Replacing a cluster installed in 2012, Princeton’s new flagship computer, TIGER, arrived quietly on campus in March and was put through months of routine testing and debugging before being officially unveiled in late May. Several tours and a reception were held at the High-Performance Computing Research Center (HPCRC) on the Forrestal Campus during Reunions.
At close to six times the power of its predecessor, TIGER––funded jointly by the University Provost, the Princeton Institute for Computational Science and Engineering (PICSciE) and several University schools and departments––represents “Princeton University’s mission to advance learning through scholarship and research of unsurpassed quality,” says Jay Dominick, the University’s Vice President for Information Technology and Chief Information Officer. “Computation has become an indispensable tool in accomplishing that mission. With the newest addition to our High Performance Computing suite, Princeton continues to equip its faculty with the most advanced computational tools available. The TIGER cluster, and the remarkable staff that support it, are symbolic of the university’s commitment to sustained excellence.”
Notes Jeroen Tromp, PICSciE’s director and the Blair Professor of Geology and professor of geosciences and applied and computational mathematics, “There’s such a wide range of research crucial to humanity, from investigations of fusion energy to new frontiers in genomics, that is now dependent on computers to analyze huge complex data sets and turn predictions into testable hypotheses. In many cases, our success as researchers hinges on our access to cutting-edge supercomputing power.”
Tromp’s own recent advances in medical imaging technology combined computational power with techniques originally developed for the study of earthquakes and subterranean structures.
Jim Stone, Chair of Department of Astrophysical Sciences, explains that “In addition to code development, this new faster machine allows us to investigate many new astrophysics problems.” Stone’s graduate students are using it to study the flow of matter onto compact objects such as neutron stars in close binary systems; to investigate how nuclear reactions change the structure of accretion flows formed when stars pass nearby to black holes, so-called tidal disruption events; and to learn more about the radiation emitted in the first few seconds of a supernovae explosion when the shock first breaks out of the stellar envelope.
“TIGER represents a significant increase in the amount of core-hours available to campus researchers per year,” Stone adds. “This machine has the latest and most advanced Intel processors. Each CPU has twenty different compute cores that can be used simultaneously. So we will be testing and upgrading our application codes to work effectively on this new computer. Having a local computer to do such development work is far more effective than using remote resources, and allows us to apply for time on larger machines elsewhere.”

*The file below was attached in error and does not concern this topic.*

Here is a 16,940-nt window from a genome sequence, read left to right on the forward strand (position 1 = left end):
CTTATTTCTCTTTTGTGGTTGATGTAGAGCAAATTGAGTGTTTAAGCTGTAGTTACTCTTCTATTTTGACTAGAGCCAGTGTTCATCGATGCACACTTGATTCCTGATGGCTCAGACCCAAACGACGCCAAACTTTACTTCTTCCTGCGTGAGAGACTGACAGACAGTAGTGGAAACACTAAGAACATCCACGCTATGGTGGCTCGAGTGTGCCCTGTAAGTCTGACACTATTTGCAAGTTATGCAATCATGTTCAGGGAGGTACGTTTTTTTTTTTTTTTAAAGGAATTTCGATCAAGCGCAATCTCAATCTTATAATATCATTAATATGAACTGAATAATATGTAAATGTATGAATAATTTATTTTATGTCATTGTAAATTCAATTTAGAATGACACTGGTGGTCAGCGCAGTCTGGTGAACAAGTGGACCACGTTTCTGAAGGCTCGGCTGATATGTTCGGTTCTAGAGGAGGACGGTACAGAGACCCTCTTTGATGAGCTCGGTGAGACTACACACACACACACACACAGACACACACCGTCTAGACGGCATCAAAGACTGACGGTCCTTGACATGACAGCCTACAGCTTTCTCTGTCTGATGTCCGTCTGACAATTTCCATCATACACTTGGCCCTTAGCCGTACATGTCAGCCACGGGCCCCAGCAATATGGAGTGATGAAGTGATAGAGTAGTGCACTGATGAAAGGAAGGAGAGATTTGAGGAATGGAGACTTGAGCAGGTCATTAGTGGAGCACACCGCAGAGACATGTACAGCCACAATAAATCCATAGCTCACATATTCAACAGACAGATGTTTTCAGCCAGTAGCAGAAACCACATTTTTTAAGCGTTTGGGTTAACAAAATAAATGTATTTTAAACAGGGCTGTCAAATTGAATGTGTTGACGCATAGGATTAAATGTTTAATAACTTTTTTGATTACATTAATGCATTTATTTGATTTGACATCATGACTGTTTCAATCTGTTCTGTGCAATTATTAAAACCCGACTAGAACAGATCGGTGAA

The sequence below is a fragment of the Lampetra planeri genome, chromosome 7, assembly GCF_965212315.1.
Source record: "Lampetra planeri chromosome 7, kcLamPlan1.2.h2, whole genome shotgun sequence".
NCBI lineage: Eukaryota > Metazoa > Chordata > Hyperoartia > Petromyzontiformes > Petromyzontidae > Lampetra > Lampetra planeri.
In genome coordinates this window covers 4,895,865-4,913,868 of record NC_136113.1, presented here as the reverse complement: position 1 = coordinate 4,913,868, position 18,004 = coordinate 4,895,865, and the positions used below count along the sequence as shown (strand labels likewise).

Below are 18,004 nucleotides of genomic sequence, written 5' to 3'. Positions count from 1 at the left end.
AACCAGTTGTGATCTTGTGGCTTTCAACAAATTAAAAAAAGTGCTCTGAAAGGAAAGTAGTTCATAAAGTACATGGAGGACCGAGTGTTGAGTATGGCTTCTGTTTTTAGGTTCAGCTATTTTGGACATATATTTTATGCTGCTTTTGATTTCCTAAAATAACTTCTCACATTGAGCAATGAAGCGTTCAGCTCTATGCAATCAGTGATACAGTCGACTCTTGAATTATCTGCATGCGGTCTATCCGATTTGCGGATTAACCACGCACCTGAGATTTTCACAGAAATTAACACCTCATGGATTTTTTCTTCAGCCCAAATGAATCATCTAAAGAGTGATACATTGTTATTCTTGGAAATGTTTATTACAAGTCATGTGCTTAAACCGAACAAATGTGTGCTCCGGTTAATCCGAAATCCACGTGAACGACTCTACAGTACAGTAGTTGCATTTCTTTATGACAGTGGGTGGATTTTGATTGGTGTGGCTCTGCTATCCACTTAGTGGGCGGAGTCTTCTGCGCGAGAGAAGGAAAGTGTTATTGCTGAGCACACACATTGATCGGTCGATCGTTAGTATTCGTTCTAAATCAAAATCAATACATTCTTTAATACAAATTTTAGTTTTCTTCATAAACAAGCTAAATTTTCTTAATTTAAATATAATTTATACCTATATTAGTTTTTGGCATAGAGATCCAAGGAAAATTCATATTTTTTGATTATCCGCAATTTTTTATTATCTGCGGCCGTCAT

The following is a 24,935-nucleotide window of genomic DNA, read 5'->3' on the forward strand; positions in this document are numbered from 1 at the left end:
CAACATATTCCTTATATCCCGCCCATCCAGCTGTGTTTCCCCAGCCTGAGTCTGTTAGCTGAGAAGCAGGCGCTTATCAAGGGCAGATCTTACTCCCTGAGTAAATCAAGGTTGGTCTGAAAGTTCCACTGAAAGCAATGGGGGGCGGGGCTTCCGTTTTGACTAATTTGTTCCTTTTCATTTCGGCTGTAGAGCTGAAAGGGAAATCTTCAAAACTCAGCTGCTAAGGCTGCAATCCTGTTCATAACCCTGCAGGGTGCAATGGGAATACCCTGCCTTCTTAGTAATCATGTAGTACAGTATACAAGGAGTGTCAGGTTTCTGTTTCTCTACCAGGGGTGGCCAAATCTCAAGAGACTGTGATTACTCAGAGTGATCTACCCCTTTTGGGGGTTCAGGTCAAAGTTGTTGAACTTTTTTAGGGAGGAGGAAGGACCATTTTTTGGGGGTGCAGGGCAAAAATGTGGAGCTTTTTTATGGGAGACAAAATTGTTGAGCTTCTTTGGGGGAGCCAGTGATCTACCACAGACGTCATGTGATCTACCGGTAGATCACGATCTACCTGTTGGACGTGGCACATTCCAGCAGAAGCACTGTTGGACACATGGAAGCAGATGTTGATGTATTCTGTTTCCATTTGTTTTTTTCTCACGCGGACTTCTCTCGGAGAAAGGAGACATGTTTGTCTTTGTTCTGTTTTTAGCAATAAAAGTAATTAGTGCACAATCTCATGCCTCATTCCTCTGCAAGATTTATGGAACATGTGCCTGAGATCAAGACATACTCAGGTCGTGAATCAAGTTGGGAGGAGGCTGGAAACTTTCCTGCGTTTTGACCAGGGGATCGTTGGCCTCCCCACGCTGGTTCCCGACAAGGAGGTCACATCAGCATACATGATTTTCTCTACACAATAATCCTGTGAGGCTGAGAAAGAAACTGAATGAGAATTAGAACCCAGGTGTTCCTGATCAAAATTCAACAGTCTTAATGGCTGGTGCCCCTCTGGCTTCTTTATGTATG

In fields such as climate-change science, researchers are leveraging supercomputing to improve the accuracy and precision of modeling, simulations and predictions. Says Gabriel Vecchi, Professor of Atmospheric and Oceanic Sciences, “The University’s supercomputing capacity is allowing us to run some of the world's most advanced climate modeling in an academic environment, which is a unique capability. Thanks to the new TIGER supercomputer, Princeton undergraduates and graduate students are able to ask questions about the fundamental controls on the climate system, and how climate change impacts weather events, with very novel methods.”
There was not only a willingness to make this happen, explains Curtis Hillegas, Associate CIO of Research Computing, but enthusiasm among all the partners to contribute to the success of this upgrade. “This means a great deal to their own departmental research and to the overall advancement of data science and computational research at the University, and everyone recognizes that.”
The new TIGER, a hybrid system with a combination of Intel Skylake chips and NVIDIA Pascal P100 GPUs, has a theoretical peak speed of 2607 teraFLOPS, or TFLOPS, explains William Wichser, Associate Director of Systems and Storage. “A computer running at 1 TFLOP can perform a trillion floating-point operations per second. To put it in perspective, that speed is sometimes explained as the equivalent of doing one calculation a second for the next 31,688.77 years.”
“In our system,” Wichser adds, “some of our computer nodes are CPUs only, while others have the GPUs attached, four per node. Typically, there are codes that require one or the other architecture. Our TIGER cluster allows for all of this to happen in one place rather than having different clusters for different tasks.”
To celebrate TIGER, Princeton Research Computing tasked University Creative Director Laurel M. Cantor with the creation of a new logo, as well as a large “mixed media over lightbox” art piece designed specifically for the soaring atrium of the LEED-certified High-Performance Computing Research Center building.
The challenge, says Cantor, was how to give visual form to the abstract concepts of data and computing. “My solution was to weave several specific scientific visualization images created via supercomputing by Princeton researchers with the graphic identity of the University. Color, texture, typography, and tigers all come into play.”
For more information about the application process to gain access to the research computing facility, members of the Princeton community should contact Curt Hillegas at firstname.lastname@example.org.
All photos taken by Florevel Fusin-Wischusen, Princeton Institute for Computational Science & Engineering.